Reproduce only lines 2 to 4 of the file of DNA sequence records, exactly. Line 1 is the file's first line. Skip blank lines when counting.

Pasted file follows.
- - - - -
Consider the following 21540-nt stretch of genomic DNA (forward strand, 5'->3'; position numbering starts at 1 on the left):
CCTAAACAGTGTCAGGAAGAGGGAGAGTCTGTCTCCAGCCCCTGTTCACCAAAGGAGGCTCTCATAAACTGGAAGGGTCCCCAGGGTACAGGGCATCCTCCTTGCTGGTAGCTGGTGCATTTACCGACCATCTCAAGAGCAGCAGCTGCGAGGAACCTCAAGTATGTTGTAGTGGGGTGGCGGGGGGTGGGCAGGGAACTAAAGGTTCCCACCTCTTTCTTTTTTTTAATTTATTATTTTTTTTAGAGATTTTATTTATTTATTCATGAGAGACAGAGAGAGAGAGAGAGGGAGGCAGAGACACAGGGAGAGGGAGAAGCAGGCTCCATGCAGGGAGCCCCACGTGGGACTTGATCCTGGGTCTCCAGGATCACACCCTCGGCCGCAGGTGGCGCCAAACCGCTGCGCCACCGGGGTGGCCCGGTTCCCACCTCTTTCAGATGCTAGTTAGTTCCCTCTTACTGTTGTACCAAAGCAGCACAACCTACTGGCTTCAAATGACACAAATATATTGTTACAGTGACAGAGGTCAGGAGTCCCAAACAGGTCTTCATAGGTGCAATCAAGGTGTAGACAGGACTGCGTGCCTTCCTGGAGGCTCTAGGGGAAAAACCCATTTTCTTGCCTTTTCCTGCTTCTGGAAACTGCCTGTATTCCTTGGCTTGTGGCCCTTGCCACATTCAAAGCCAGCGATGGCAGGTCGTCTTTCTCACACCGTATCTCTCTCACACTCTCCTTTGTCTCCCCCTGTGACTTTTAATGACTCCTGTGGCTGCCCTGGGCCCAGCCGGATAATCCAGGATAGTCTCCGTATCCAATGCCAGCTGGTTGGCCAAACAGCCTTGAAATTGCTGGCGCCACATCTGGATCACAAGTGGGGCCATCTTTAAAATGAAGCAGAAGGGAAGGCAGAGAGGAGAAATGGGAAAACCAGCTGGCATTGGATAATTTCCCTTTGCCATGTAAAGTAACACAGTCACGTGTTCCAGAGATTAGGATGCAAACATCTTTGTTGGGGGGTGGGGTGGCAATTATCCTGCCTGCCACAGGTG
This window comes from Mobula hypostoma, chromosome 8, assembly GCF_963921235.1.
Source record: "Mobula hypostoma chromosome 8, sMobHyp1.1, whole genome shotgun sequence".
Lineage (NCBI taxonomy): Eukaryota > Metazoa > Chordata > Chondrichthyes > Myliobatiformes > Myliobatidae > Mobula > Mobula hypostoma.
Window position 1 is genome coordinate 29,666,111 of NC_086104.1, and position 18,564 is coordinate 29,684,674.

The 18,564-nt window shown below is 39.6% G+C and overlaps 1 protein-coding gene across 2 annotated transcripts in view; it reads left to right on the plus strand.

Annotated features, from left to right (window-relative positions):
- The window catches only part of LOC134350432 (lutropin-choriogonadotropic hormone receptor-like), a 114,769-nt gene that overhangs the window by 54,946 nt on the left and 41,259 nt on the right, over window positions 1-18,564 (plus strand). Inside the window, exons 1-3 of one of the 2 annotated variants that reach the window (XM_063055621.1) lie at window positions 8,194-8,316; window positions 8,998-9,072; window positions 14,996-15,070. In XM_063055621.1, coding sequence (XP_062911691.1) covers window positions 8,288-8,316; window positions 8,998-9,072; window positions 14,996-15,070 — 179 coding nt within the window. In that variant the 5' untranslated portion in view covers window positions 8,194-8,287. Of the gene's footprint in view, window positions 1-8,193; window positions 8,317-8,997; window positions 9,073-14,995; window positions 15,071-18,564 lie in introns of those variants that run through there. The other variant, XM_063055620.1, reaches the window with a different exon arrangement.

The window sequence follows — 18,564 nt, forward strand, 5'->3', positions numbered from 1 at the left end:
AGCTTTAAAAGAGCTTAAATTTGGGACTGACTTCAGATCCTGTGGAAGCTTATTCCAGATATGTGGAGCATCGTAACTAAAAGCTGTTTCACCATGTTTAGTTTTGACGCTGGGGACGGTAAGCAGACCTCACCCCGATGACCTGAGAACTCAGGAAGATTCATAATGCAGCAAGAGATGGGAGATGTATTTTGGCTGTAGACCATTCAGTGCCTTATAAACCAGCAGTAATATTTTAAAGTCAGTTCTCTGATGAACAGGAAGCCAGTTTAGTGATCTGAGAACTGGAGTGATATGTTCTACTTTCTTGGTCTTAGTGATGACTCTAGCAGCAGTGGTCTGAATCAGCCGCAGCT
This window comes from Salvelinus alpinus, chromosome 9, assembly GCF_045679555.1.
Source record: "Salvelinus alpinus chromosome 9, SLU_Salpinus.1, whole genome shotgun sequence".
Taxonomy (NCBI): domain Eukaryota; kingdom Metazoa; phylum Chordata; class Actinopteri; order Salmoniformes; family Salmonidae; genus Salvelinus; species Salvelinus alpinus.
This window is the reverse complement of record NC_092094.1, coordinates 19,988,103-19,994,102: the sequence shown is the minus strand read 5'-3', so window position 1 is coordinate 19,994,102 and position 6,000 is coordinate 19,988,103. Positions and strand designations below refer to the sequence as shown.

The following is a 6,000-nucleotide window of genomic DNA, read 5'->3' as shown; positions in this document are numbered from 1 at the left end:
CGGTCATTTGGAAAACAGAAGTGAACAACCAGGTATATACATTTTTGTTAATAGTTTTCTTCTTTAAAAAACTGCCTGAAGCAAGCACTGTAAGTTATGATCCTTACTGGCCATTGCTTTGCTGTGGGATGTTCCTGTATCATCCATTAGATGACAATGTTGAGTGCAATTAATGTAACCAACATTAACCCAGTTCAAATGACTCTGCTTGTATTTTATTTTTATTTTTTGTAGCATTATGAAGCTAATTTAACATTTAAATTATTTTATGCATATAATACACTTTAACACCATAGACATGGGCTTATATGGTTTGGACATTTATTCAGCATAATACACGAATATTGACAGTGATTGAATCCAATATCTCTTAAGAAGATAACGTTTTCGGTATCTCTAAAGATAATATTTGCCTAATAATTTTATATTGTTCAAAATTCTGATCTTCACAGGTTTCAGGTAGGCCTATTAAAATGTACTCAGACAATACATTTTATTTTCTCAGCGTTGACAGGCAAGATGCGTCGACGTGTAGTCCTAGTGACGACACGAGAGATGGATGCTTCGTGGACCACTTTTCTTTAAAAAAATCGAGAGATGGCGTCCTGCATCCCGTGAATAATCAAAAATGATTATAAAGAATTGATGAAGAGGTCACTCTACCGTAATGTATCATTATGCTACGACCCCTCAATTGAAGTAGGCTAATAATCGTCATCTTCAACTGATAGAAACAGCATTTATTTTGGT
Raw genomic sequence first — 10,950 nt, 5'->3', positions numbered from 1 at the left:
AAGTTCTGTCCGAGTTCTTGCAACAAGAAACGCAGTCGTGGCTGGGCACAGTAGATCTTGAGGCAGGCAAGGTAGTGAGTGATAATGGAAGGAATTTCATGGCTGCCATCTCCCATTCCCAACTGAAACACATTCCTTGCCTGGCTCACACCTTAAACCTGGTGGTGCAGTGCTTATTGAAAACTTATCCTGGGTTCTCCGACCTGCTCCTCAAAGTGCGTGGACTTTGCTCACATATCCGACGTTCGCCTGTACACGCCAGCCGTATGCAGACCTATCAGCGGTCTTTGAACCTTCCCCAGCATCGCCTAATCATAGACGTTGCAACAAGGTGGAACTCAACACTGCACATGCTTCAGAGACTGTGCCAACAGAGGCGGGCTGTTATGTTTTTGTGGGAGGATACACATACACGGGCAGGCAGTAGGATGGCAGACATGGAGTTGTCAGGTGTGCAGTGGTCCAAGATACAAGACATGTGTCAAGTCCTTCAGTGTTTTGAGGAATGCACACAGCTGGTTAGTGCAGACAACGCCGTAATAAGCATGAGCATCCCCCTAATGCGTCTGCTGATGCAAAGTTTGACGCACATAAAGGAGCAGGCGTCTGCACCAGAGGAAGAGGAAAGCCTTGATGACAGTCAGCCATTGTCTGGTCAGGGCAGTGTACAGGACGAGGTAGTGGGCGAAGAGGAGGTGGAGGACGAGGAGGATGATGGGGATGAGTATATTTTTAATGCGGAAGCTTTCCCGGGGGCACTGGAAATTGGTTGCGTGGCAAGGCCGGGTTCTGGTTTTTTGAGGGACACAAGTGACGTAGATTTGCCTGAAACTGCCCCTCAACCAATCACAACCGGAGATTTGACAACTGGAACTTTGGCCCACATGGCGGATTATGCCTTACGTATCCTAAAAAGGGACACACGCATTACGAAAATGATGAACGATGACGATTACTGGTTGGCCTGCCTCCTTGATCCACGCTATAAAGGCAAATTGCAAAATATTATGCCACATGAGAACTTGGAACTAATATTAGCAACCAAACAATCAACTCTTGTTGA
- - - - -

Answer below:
CCTAAACAGTGTCAGGAAGAGGGAGAGTCTGTCTCCAGCCCCTGTTCACCAAAGGAGGCTCTCATAAACTGGAAGGGTCCCCAGGGTACAGGGCATCCTCCTTGCTGGTAGCTGGTGCATTTACCGACCATCTCAAGAGCAGCAGCTGCGAGGAACCTCAAGTATGTTGTAGTGGGGTGGCGGGGGGTGGGCAGGGAACTAAAGGTTCCCACCTCTTTCTTTTTTTTAATTTATTATTTTTTTTAGAGATTTTATTTATTTATTCATGAGAGACAGAGAGAGAGAGAGAGGGAGGCAGAGACACAGGGAGAGGGAGAAGCAGGCTCCATGCAGGGAGCCCCACGTGGGACTTGATCCTGGGTCTCCAGGATCACACCCTCGGCCGCAGGTGGCGCCAAACCGCTGCGCCACCGGGGTGGCCCGGTTCCCACCTCTTTCAGATGCTAGTTAGTTCCCTCTTACTGTTGTACCAAAGCAGCACAACCTACTGGCTTCAAATGACACAAATATATTGTTACAGTGACAGAGGTCAGGAGTCCCAAACAGGTCTTCATAGGTGCAATCAAGGTGTAGACAGGACTGCGTGCCTTCCTGGAGGCTCTAGGGGAAAAACCCATTTTCTTGCCTTTTCCTGCTTCTGGAAACTGCCTGTATTCCTTGGCTTGTGGCCCTTGCCACATTCAAAGCCAGCGATGGCAGGTCGTCTTTCTCACACCGTATCTCTCTCACACTCTCCTTTGTCTCCCCCTGTGACTTTTAATGACTCCTGTGGCTGCCCTGGGCCCAGCCGGATAATCCAGGATAGTCTCCGTATCCAATGCCAGCTGGTTGGCCAAACAGCCTTGAAATTGCTGGCGCCACATCTGGATCACAAGTGGGGCCATCTTTAAAATGAAGCAGAAGGGAAGGCAGAGAGGAGAAATGGGAAAACCAGCTGGCATTGGATAATTTCCCTTTGCCATGTAAAGTAACACAGTCACGTGTTCCAGAGATTAGGATGCAAACATCTTTGTTGGGGGGTGGGGTGGCAATTATCCTGCCTGCCACAGGTG
This window comes from Mobula hypostoma, chromosome 8, assembly GCF_963921235.1.
Source record: "Mobula hypostoma chromosome 8, sMobHyp1.1, whole genome shotgun sequence".